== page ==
The Morgan silver dollars are a good example of this again, because you have the different mint marks and the different years. Sometimes like a coin, like the 1921, the Denver Morgan Dollar could be valuable because a collector is trying to complete a collection. [inaudible 00:29:25] taking a coin. You’re trying to get a coin from each of the mint marks. And that’s of course that’s like once again, it’s up to the collector, but it’s also a good point to illustrate how mint marks and trying to complete a collection, how a mint mark can add value in that case.

John:

That would be great. I’d love to explore that on another show and just talk about-

Victor:

Collections?

John:

Yeah. I mean, let’s talk about what would make a good collection. Do you sell entire [crosstalk 00:30:01] collections?

Victor:

I don’t think we’ve ever sold entire collections. I have purchased entire collections, well almost entire collections. I remember someone brought in almost an entire collection of silver Canadian coins. It was very, very huge. It must’ve been about 20 or 30 silver coins, but it’s usually a collector approaches for just one coin.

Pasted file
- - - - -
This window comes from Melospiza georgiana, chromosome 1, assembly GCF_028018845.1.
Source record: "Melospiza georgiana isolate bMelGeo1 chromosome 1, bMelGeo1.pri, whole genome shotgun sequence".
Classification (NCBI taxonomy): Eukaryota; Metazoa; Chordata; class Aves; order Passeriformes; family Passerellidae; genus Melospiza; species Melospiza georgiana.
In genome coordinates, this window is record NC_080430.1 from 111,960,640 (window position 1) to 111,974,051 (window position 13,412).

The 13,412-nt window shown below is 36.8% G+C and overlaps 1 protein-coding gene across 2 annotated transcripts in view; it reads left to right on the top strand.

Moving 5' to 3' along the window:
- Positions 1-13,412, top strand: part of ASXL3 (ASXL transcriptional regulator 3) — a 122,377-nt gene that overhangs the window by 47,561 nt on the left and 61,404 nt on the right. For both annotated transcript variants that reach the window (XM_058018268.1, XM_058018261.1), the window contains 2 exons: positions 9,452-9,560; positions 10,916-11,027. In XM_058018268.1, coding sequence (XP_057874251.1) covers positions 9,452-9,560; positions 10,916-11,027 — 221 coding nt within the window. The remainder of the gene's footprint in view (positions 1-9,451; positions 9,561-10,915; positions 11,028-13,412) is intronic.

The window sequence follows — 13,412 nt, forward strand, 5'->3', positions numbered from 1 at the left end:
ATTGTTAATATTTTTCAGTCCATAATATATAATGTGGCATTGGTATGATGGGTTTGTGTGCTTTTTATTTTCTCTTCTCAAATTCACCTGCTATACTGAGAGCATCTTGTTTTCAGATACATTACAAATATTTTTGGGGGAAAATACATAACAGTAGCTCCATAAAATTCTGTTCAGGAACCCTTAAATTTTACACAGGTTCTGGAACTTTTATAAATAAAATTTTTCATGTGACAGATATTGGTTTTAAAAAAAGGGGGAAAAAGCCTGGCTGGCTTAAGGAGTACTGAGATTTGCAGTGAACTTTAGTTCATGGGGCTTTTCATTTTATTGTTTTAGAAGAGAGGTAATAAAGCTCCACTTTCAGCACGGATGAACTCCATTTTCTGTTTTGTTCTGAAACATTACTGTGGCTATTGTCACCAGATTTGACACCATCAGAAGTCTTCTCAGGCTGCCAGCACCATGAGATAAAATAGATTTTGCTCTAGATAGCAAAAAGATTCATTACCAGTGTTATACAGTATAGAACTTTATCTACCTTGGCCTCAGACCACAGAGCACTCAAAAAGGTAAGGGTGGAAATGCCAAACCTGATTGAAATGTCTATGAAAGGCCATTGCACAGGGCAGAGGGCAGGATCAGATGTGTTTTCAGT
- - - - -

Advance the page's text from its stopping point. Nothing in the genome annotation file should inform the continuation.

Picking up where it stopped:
John:

So let me ask you about this. When somebody brings you a collection and they’ve put the time to put these all together and organize it in a certain way, does that increase the value overall for you as a buyer?

Victor:

As a buyer? It should. When this person came in, to a seller, it’s not, let’s not look at CanadaGold as an example, in this case, because our buy and sell is a little different from a collector’s buy and sell. For a collector, good point. To the seller, they put the time and energy into completing this collection. To a buyer, they will recognize that. “Hey, I can get an entire collection. Of course, I’ll just have to negotiate the price.” But a [inaudible 00:31:11] is arguably a little bit higher than putting the collection together myself. Do I want to go through the time and putting the collection myself, or do I want to buy straight up?

John:

Okay. So here’s my last question really about the Morgan dollar. And I think we’ve gone over an hour, which is great. Because we were talking about a half hour, right? So we’ve said a lot in here, this is fantastic. Why Morgan?

Victor:

Why Morgan?

John:

In my mind, I’m thinking JP Morgan, right? What Morgan?

Victor:

Morgan is the person who made the coin, or who designed the coin. His name was George T. Morgan.

John:

Really?

Victor:

Yeah. Designed the coin. The 1870s. It was 1873 when the coin was officially minted. It was in Philadelphia. What’s interesting though, is that early… I think was actually all Morgan silver dollars. What am I talking about? The averse, which is the one that has the Liberty on the back, George Morgan, he got the portrait of a friend of a friend. Her name was Anna Williams. That’s how you got the portrait for the Liberty. And so when you look at the Liberty on the Morgan dollar, you’re looking at Anna Williams.